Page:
Simone Larsson

Simone Larsson joined Dataiku in 2021 as AI Evangelist.

An MBA graduate of Cambridge and former AI Council Co-Chair for the British Interactive Media Association, Larsson brings 15 years of executive-level technology consulting experience to Dataiku.

She was most recently AI & ML Commercial Product Lead at Digital Catapult, the UK government and Innovate UK-backed innovation agency for championing the adoption of advanced digital technologies.

Additionally, Larsson spent five years at Accenture in Washington DC and London, where she led agile technology delivery and Phase Zero “art of the possible” AI projects. Prior to Accenture, she was a founding member of the UK and Ireland Business Transformation Strategy practice at Atos.

Tell us a bit about yourself, background and your current role

I was born and raised in the Caribbean, and I have spent my adult life living in the U.S. and U.K.

Following on from a first degree in Information Systems, most of my career has been in technology management consulting. After many years of being tech agnostic with my approach, I decided — around six years ago — to specialise in Artificial Intelligence.

My current role is as an AI Evangelist at AI platform Dataiku. In this role, I specialise in the challenges of implementing AI at scale across large businesses, AI Governance, Responsible AI, and strategic AI topics such as AI and sustainability. In addition to this, I work within the Governance and Responsible AI groups at Dataiku and I am part of the Women Leadership speaker series that will air in April within the Nordic region.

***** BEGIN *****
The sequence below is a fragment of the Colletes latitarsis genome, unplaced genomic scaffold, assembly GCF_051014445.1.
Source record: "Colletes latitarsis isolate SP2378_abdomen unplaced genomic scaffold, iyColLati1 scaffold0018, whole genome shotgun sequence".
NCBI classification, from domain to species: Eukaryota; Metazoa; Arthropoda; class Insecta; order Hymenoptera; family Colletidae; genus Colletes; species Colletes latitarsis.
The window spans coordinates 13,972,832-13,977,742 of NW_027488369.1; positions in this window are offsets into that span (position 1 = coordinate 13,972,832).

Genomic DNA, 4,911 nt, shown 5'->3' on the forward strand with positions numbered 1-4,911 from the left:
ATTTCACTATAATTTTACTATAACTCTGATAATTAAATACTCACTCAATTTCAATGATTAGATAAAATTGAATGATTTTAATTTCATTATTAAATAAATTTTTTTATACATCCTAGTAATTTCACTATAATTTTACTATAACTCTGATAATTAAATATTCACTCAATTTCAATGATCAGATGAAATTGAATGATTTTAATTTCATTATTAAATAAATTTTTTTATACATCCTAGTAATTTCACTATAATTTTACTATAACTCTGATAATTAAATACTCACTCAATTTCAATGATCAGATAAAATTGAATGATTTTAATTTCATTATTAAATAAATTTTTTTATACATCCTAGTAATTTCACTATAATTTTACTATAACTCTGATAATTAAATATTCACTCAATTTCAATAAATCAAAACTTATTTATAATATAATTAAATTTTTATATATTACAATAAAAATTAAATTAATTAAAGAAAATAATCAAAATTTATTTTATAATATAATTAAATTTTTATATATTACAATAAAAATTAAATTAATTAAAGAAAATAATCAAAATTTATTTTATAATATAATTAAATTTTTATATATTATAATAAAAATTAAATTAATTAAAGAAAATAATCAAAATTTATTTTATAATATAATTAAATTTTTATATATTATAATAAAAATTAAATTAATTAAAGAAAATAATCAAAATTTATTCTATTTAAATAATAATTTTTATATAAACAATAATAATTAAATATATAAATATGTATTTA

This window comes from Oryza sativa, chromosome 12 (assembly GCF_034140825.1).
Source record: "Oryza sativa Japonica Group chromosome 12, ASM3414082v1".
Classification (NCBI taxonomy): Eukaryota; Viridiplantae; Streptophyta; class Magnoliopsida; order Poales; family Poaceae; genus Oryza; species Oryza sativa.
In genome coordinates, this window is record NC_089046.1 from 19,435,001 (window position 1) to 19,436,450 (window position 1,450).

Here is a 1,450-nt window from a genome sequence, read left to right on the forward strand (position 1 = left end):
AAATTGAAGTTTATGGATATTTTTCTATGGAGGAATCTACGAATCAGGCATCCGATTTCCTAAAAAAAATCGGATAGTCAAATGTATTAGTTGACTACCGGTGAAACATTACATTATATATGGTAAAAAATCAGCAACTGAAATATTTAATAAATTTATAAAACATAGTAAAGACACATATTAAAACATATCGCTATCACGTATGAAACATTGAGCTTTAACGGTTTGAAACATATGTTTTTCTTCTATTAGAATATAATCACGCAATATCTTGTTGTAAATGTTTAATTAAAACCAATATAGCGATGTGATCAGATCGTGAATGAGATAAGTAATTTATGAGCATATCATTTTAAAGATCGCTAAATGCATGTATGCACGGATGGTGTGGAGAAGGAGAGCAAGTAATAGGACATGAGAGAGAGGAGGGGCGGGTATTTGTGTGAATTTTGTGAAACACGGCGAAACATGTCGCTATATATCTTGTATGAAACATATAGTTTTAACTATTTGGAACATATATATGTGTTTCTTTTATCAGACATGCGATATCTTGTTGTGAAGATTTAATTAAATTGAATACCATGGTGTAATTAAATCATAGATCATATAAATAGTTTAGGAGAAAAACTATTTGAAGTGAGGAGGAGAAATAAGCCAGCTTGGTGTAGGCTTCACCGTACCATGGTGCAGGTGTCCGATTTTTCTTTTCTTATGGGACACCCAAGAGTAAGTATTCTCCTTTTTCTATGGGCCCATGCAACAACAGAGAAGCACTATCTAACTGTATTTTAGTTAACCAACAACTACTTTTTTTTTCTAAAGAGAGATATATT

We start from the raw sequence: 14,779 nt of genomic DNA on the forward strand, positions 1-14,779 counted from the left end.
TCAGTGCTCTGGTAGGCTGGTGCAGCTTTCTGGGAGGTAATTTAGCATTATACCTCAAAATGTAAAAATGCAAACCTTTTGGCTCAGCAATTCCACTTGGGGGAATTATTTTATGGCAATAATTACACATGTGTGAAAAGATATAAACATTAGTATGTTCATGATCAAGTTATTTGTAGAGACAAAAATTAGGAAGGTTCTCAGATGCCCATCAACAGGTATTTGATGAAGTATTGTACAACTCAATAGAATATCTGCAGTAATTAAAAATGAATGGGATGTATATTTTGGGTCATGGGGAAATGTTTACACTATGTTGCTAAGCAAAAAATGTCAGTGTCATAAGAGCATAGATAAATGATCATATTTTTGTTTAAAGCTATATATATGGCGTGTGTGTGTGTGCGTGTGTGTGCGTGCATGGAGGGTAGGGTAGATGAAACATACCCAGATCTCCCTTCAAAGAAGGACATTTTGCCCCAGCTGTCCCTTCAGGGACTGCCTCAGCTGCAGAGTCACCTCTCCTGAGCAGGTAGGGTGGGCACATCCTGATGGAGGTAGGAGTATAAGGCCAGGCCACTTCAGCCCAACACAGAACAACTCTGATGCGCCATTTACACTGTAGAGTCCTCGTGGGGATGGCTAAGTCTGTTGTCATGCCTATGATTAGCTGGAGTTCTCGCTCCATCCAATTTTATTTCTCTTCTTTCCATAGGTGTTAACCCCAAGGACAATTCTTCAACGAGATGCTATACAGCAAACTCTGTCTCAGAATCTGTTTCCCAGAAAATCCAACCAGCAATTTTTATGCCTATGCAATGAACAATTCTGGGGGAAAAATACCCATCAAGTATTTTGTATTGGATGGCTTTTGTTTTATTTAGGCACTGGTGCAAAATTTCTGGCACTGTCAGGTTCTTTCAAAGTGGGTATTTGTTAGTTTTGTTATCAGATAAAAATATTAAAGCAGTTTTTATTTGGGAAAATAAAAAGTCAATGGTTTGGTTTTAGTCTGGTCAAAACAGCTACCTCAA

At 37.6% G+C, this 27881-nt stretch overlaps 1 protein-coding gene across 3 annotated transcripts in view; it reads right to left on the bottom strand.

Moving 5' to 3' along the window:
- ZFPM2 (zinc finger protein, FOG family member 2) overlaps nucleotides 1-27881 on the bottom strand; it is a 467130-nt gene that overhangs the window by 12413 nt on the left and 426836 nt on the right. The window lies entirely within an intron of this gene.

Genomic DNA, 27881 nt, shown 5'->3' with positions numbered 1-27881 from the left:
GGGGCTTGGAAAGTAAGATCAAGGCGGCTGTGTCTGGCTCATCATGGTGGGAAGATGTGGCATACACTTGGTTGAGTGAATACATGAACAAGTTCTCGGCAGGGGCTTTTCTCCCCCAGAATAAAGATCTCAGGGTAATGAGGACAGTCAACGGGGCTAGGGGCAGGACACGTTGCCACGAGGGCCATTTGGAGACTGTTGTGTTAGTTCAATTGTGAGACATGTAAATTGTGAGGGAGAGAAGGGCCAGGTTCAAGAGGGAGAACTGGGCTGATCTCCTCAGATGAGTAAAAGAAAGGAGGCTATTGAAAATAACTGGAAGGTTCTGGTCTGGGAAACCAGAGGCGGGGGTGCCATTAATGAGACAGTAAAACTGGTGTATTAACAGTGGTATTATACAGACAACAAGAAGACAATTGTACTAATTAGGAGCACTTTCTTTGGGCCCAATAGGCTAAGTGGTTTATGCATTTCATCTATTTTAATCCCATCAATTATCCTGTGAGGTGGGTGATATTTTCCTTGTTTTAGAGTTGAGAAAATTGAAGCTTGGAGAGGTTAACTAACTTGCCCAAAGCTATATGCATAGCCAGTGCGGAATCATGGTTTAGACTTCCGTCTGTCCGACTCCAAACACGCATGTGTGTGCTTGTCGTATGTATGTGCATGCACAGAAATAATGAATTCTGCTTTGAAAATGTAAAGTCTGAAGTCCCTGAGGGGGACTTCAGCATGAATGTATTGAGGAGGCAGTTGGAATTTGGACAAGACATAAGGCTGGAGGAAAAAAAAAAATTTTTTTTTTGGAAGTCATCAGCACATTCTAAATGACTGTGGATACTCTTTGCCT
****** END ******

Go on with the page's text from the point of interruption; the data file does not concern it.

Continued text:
Did you ever sit down and plan your career?

No, I would say that my career evolved organically.

When I finished university, I secured a position as a technology management consultant at Accenture. Over the years, I was very tech agnostic. This meant as long as I had a role with a technical element, I was passionate about it. In turn, I have gained experience in everything from ERP implementations to big data, to product, to technology strategy, all the way to technology service design.

Around 10 years ago, I became burnt out as a consultant and decided to obtain an MBA committed to forging a new path outside of technology. Halfway through my time at Cambridge Judge Business School, I was headhunted by Atos to join their newly forming Business Technology Strategy practice. In hindsight, I am glad that my time at Cambridge resulted in a return to technology consulting, otherwise I may not have pivoted to AI when I did.

Have you faced any career challenges along the way and how did you overcome these?